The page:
Donnelly-supported rider Yannick Eckmann tackled the rough and dusty roads surrounding Emporia, Kansas last weekend. He came away bruised, battered and happy. We followed up with Yannick after the race to get his take and offer insight to those attempting this iconic gravel event in the future!
You knew the DK 200 was going to be a long, tough day in saddle. Now that you’ve done it, what do you really think? It's one hell of a race. It was amazing, yet physically and mentally brutal. 12 hours felt like 24! I think many riders think if you just go steady you’ll be fine, but the course terrain and conditions eventually take a toll. Everyone suffers at this race.
Everyone says the atmosphere around the Dirty Kanza weekend in Emporia is something special. How would you describe it? The whole scene is one of the best I have experienced and I have been to a lot of races in my life. My friend and I were in a grocery store and locals were asking us,“ You racing the DK? ... Well, we will be out there at 6 in the morning to see you guys off. Best of luck!” The support form the whole town is really want makes it so special. I think that is true for most successful events.
Now that you’ve completed your first Dirty Kanza , what advice would you have for those who are thinking of attempting it for the first time? If you are planning to do the DK you need several really, really long rides under your belt. You need to know what ten plus hours of riding feels like. Whether you're super fit or even just going slow, any ride more than ten hours is going to be uncomfortable. It's inevitable. You need to be ready to deal with it both mentally and physically.
This is obvious, but good tires are an absolute must. I used a 40mm wide tire and it was right choice for the rough roads. As far as nutrition goes, I would suggest packing some real food you might crave and is easy to digest. Bars and gels are good, but some comfort food will keep you happy throughout the race.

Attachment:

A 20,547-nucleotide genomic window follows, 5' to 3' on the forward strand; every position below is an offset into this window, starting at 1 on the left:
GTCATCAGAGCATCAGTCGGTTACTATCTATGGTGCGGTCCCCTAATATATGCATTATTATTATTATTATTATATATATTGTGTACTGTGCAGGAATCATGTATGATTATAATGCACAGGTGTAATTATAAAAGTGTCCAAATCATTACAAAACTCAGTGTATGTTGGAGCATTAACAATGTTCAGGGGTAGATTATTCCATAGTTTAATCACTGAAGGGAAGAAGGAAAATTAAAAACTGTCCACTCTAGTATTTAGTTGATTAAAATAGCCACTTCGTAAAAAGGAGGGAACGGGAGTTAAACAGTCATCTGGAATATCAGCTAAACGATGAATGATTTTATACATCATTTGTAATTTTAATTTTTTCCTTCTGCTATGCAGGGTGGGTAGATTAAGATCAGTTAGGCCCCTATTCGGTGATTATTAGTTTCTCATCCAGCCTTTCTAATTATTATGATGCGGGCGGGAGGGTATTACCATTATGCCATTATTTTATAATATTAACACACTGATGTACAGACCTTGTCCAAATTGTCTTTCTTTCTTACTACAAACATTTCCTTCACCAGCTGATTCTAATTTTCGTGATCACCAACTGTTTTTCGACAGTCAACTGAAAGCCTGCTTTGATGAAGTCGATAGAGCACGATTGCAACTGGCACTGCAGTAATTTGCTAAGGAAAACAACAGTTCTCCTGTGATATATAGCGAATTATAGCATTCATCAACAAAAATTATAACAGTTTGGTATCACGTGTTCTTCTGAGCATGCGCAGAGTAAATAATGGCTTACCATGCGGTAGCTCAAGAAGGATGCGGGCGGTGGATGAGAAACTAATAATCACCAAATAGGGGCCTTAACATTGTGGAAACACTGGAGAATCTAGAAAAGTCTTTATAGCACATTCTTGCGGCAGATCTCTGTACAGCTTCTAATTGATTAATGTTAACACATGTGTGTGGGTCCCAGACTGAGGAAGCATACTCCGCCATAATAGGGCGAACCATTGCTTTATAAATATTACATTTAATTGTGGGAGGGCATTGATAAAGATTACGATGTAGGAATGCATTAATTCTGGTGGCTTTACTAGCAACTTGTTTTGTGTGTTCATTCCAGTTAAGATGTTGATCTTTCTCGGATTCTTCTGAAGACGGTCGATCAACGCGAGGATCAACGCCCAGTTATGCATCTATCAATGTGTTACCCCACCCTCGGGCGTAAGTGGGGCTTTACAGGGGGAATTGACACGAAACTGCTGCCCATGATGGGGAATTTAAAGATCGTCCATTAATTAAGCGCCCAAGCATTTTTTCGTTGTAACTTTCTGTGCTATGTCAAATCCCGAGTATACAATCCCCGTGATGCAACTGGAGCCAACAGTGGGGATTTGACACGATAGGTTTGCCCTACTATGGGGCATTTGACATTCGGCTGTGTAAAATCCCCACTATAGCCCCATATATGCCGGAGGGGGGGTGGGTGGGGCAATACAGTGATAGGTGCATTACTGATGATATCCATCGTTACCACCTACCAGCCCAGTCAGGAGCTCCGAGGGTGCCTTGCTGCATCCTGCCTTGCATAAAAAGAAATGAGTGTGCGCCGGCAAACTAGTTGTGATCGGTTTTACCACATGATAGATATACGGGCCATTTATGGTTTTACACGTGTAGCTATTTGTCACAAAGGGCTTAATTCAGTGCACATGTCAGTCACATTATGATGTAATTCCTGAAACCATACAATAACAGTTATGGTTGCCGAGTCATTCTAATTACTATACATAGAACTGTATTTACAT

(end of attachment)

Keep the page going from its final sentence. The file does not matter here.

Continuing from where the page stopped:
I would also suggest to ride, rather than race the DK, if that make sense? If you go out too hard you're in for a long and painful day. However, if you pace yourself from the beginning then you'll be much better off. That was my big mistake. I tried to stay with the front group as long as I could. I got shot off the back and paid the price for a while.
What goes through your mind at mile 100 knowing you are only half way done? At mile 100 I was almost out of water. All I was thinking about was getting a Coke and chips at the second feed zone at mile 150. That's all that kept me going.
Any memorable moments on the course you want to share? Nothing in particular stands out, but It's always great to ride with your friends and make new friends out on the course. Everyone is hurting as much as you are, but we motivate each other to push on. Everyone becomes teammates at some point.
Will we see you on the DK 200 start line in 2020? Uff! That is a hard question to answer right now. I'm happy I was able to finish and check it off the bucket list.To be honest, I think I may be better suited for 50 to 100 mile races. The DK 200 is amazing, but once may be enough for me!
What’s up next for your summer gravel adventures? It's time for a little rest and recovery! I'll still be commuting to and from work to keep the mileage up. Once I feel like I am rested and ready I'll be enjoying some big weekend rides prepping for the Steamboat Gravel race. I may hit up Ted King's gravel event after that, too. Should be a fun summer!